Keywords are still an extremely important part of SEO. Although search engines seem to have a love/hate relationship with them, and are always trying to find other ways to gauge the value of information, matching keywords to queries is too efficient a method to let go. What does that mean for people doing SEO? They have to take great care when choosing and implementing their strategies for keyword optimization.
Finding the Right Ones:
A combination of research and common sense is necessary to find keywords with both the highest search volume and conversion potential. There are quite a few keyword research tools out there, and you can even use Google’s if you have an adwords account with them. Use them to find out which words people are searching for the most.
You’re not necessarily going to go for the words with the highest volume, however; remember, you want to turn these visitors into customers. For instance, the query “SEO” will have many more searches than “SEO Company”, but will probably convert less. One can determine this by considering the motives behind each search term. People searching “SEO” will likely just be looking up information on the subject, while those searching for “SEO Company” are more likely to be looking to hire someone for SEO work. Fortunately, in this example, optimizing for “SEO Company” will get you both keywords, but that’s not always the case.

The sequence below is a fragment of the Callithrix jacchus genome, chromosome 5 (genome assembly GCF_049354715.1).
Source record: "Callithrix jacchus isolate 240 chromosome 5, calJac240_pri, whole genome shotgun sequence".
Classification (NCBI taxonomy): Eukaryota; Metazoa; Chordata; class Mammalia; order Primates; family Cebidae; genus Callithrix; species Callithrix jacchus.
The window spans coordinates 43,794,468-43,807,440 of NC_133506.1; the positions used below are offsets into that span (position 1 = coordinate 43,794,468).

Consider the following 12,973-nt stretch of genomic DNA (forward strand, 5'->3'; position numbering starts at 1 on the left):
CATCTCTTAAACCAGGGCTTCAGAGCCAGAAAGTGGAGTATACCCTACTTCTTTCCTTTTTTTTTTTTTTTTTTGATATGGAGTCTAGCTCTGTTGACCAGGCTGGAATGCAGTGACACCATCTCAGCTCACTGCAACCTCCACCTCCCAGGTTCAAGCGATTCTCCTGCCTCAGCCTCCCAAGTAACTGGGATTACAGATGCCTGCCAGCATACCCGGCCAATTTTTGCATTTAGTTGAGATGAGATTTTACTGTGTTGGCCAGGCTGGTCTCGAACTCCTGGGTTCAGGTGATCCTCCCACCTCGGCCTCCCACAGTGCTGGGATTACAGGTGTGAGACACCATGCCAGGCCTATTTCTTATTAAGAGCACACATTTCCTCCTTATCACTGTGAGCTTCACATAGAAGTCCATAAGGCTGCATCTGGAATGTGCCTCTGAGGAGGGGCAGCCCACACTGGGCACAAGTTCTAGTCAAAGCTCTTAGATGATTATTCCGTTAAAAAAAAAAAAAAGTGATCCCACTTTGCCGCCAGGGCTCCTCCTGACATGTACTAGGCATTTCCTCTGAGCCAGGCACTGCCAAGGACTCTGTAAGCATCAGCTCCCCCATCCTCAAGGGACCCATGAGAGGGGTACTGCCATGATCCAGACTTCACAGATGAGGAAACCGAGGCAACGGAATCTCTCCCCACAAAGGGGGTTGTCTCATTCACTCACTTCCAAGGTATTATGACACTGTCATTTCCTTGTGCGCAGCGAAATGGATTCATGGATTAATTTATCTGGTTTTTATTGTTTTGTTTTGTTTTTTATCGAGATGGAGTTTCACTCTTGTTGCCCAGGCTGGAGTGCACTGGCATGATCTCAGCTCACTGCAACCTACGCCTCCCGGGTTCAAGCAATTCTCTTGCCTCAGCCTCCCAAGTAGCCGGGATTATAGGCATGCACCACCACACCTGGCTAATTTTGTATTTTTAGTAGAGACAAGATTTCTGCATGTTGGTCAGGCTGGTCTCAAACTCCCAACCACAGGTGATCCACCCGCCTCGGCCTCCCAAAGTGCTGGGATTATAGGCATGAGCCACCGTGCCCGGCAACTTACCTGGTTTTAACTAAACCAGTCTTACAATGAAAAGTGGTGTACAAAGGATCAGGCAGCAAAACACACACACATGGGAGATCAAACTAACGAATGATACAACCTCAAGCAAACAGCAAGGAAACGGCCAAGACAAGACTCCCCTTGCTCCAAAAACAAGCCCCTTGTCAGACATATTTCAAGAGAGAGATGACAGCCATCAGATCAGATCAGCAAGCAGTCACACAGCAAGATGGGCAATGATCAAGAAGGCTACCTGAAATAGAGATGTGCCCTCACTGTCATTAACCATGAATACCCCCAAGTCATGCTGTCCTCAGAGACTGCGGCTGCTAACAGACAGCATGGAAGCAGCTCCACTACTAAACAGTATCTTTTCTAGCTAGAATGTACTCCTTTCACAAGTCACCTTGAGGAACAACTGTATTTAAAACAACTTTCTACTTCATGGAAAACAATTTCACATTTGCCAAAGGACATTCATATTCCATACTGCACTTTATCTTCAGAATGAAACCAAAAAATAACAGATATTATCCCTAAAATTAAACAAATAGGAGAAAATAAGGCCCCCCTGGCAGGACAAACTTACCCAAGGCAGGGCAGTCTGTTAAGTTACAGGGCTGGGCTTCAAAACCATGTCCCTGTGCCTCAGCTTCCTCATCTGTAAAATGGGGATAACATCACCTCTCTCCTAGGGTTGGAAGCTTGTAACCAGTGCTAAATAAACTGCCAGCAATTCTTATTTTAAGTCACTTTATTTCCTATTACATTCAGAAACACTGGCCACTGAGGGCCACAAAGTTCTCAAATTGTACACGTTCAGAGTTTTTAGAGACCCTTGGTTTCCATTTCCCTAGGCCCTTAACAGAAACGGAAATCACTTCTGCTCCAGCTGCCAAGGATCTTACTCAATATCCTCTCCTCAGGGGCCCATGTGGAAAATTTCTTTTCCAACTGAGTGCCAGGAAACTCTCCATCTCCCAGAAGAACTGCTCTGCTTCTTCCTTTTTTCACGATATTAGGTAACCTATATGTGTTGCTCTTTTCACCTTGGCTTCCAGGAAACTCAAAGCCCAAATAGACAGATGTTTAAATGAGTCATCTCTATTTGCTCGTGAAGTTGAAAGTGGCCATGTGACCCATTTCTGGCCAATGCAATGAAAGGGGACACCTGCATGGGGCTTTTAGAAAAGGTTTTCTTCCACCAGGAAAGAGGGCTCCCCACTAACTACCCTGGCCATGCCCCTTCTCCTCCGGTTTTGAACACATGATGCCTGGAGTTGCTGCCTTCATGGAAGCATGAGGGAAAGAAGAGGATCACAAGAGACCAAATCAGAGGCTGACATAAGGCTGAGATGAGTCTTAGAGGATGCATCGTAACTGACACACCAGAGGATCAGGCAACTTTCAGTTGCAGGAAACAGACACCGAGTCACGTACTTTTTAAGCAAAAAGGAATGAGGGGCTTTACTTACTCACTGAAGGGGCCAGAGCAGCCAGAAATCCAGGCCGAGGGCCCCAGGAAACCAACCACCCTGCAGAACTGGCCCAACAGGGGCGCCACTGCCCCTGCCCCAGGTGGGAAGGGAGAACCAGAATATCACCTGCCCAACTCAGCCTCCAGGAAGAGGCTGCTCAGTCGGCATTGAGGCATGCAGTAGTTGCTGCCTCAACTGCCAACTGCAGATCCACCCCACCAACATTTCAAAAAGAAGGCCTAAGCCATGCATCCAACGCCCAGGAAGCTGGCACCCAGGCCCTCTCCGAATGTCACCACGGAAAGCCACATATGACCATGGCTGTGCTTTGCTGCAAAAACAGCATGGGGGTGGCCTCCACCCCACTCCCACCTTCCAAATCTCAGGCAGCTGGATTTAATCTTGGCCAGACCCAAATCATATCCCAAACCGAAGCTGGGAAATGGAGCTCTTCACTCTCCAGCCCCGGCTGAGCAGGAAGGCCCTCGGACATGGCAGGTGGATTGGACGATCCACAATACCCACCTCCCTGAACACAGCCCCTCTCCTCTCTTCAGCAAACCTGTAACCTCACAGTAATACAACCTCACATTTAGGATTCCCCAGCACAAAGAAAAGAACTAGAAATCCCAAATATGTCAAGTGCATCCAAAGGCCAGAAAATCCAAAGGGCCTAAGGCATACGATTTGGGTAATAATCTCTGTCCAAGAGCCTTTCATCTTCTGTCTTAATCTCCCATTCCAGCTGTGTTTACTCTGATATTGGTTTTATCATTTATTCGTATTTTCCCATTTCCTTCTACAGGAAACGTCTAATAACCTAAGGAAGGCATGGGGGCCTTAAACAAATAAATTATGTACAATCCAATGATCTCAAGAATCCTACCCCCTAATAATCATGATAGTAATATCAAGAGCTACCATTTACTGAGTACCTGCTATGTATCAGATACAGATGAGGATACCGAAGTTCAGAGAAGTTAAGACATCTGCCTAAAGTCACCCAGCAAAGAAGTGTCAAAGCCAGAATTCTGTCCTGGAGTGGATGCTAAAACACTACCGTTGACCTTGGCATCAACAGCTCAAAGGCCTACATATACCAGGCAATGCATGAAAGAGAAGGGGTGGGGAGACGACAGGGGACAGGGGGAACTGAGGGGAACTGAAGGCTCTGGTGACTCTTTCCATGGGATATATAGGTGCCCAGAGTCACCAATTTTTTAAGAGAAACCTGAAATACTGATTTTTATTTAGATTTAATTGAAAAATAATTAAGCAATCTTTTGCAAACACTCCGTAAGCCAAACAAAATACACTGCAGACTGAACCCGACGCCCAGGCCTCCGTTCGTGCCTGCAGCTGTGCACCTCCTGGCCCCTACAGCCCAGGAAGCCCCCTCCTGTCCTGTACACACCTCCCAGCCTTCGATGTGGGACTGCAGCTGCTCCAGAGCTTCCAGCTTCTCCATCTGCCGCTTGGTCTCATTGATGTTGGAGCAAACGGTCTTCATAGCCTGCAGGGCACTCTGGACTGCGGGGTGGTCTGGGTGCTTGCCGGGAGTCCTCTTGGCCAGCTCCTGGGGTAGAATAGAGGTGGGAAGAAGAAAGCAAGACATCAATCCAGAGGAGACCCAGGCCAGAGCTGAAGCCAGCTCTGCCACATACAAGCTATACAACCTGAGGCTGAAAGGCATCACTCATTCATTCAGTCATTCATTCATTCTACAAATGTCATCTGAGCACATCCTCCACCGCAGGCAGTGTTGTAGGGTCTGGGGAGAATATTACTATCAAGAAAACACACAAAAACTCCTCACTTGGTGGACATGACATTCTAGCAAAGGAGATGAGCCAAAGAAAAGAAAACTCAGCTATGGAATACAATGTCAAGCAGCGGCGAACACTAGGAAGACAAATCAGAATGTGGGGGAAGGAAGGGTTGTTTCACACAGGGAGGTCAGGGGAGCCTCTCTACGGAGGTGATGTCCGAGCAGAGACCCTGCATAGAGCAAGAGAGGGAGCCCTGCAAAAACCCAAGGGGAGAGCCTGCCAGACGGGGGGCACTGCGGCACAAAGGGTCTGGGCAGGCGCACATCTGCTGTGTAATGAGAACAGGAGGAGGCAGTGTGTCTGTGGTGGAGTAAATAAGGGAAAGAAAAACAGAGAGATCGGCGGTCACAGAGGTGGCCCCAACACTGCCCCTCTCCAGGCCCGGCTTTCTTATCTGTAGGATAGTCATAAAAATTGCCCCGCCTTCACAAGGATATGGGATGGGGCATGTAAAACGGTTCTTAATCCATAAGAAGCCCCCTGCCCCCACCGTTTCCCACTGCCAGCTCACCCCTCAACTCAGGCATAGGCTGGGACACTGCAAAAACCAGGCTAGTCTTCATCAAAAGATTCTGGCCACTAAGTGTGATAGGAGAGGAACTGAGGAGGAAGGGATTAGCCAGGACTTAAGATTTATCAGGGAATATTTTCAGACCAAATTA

Another way to determine how lucrative a keyword might be is to check the competition. Just type the keyword into Google, and see who else is optimizing for it. Don’t just check for what words they go for, but how they optimize for them as well.
Implementing Keyword Optimization
Finding the right keywords is only half the battle. There are quite a few guidelines to follow in order to optimize them properly. Even so, there’s no magical formula that will boost you to the top, so be prepared for a lot of trial and error. Here’s a quick checklist.
- Is my meta data keyword optimized?
- Do my keywords flow naturally? Have I avoided keyword stuffing?
- Am I avoiding duplicate keywords on different pages on my site?
- Are pages with overlapping keywords (ie: “SEO” and “SEO Company”) siloed appropriately?
- Have I mentioned important keywords at the top of each page?
- Have I strung keywords together with location (for local optimization)?
While not comprehensive, following this list is a great start to any keyword implementation strategy. Just remember, as important as keywords are, optimizing them should never take precedence over creating engaging content. A ratings boost means nothing if you can’t interest the reader.